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St. Albert housing market won't slow down in 2022, experts predict

The 2021 chair of the Realtors Association of Edmonton said housing inventory is shrinking, while demand isn't letting up.
0902 housing market file CC
2022 could be another busy year for the housing market, local experts say. FILE PHOTO/St. Albert Gazette

Housing market demand in St. Albert will continue to grow in the coming year, real estate experts predict. 

In 2021, single-family home sales in St. Albert increased 35 per cent compared to 2020, with condo sales seeing an even larger increase in sales by 45 per cent. The additional climb is part of the continuation of the “COVID-19 bump,” said Tom Shearer, former 2021 chair of the Realtors Association of Edmonton. 

“St. Albert is the perfect example of what happened in the housing market as a result of COVID-19,” Shearer said. “Buying power increased because interest rates dropped, and so everything became a little bit more affordable.”

Those who were lucky to have stable jobs during the pandemic and found they could work from home realized they needed more space, Shearer explained. 

“We call it the move to value, value being you get more house for less money a bit farther out,” Shearer said, referring to more densely populated areas. 

Shandrie Lewis, real estate agent and broker for Re/Max Professionals, said her brokerage saw a record number of sales in 2021, with properties in St. Albert moving quickly. Lewis said in 2021, single-family homes in St. Albert spent an average 32 days on the market (down from 40 in 2020), with condos averaging around 50 days (down from 58 in 2020). 

“2020 was quite busy, and we weren’t sure if that would carry into 2021 at all, but it did,” Lewis said. “It didn’t slow down much in the winter, and come March and April it really started to heat up — that’s where we got to see a lot of multiple-offer situations.” 

Lewis said she thinks 2022 will be “very similar” to its predecessor, with inventory moving quickly and interest rates remaining low. 

“It’s a very good time to buy and sell,” Lewis said, noting in comparison to the rest of Canada, prices in the greater Edmonton area have remained on the lower side. 

“There were more people moving into Alberta than any other province in the last year, and I think it’s only a matter of time before pricing starts to increase a bit,” Lewis said.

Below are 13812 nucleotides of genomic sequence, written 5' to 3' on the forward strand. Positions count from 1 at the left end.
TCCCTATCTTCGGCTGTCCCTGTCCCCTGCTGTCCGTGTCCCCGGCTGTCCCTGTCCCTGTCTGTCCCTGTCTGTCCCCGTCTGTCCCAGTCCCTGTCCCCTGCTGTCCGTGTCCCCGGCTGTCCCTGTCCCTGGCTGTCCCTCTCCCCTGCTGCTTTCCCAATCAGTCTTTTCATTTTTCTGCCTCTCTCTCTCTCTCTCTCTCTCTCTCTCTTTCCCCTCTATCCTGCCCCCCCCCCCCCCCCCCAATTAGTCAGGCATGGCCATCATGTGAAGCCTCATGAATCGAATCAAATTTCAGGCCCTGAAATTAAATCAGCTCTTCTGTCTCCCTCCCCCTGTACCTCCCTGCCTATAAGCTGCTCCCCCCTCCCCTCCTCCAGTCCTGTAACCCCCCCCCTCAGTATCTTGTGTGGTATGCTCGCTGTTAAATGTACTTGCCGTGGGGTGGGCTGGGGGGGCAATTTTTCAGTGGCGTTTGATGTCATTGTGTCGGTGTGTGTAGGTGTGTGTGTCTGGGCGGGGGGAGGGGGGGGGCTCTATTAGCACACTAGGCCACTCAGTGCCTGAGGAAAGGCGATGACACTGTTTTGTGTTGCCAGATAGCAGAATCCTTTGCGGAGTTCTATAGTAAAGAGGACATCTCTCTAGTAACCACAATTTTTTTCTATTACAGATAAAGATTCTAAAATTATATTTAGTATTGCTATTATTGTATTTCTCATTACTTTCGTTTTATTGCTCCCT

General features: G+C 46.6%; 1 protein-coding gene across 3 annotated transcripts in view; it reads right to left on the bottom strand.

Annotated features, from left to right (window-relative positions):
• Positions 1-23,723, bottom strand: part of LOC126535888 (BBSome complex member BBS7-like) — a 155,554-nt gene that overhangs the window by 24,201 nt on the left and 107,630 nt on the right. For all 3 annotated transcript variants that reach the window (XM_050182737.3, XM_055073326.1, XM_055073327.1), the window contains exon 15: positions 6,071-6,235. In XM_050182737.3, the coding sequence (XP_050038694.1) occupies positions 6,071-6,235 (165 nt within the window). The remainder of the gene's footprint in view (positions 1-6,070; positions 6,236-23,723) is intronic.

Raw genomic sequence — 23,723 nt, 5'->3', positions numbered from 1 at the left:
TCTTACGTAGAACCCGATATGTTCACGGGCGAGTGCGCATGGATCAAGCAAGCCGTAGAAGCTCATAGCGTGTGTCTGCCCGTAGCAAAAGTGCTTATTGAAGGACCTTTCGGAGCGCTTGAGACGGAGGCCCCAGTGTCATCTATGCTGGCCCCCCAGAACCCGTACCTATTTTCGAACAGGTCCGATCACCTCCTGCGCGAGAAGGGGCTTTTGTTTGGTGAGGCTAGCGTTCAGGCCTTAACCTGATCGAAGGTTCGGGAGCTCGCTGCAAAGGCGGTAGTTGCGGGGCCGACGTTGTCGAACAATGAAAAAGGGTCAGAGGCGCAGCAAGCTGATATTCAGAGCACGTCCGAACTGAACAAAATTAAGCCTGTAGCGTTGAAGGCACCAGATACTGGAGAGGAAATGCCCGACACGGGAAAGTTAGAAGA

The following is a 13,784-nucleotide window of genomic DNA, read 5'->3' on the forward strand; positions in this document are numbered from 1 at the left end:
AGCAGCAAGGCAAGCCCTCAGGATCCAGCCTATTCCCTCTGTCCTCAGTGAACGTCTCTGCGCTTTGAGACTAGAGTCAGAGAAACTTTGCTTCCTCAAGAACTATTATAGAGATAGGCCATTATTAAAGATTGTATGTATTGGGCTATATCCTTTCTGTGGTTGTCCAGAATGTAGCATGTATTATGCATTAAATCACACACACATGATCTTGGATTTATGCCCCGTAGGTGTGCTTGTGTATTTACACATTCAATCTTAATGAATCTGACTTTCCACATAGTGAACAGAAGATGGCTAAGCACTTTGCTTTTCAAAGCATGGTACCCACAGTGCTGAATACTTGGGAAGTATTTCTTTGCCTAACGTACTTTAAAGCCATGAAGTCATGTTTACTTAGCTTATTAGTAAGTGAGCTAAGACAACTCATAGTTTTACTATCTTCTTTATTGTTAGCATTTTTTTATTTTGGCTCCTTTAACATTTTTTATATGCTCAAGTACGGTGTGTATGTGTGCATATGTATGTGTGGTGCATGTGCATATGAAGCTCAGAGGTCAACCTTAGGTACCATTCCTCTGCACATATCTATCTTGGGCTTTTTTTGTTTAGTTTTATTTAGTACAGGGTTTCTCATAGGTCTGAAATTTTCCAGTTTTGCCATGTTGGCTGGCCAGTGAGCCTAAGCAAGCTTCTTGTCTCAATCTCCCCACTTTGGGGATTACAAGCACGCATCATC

Shearer painted a bit more pressing view of the market for 2022, where housing inventory is shrinking. 

“In 2021, we had the benefit of a larger inventory of properties that hadn’t sold,” Shearer said. “This past year, that inventory started to get absorbed. Looking forward to 2022, we have less inventory in the market than we’ve had in a really long time.”

This will lead to more pressure on price, Shearer said, with buyers engaging in more aggressive bids to try to secure property. 

While Lewis described the market as balanced, Shearer said the greater Edmonton area has seen a seller’s market since June of 2020. He did echo Lewis in noting the winter months have not let up, with inventory moving rapidly. 

“There’s been no break, no foot coming off the gas pedal,” Shearer said. 

He said a seller’s market makes it particularly important for buyers to do their homework by becoming very in tune with the area they are looking to live in, and getting pre-approved for a mortgage rate as soon as they can. 

“Lenders are waiting for a rate hike to come, and if you have a rate guarantee, you’re locked in for a period of time,” Shearer said. 

If buyers see a house they like, Shearer said they’re going to have to be decisive. 

“Win the first multiple offer, instead of winning the fifth one that you’re in,” Shearer said. “If you win the one this week, when another multiple offer comes up two weeks from now that same house might be a little bit more expensive, and might have even more interest or activity on it.”

While things are picking up in the market, like Lewis, Shearer noted greater Edmonton area prices are still lower than the rest of Canada. 

“We’re very reasonable still,” Shearer said. “The rest of Canada, they’re coming in at the tail end of their cycle, and I think we’re just at the beginning.”


Rachel Narvey

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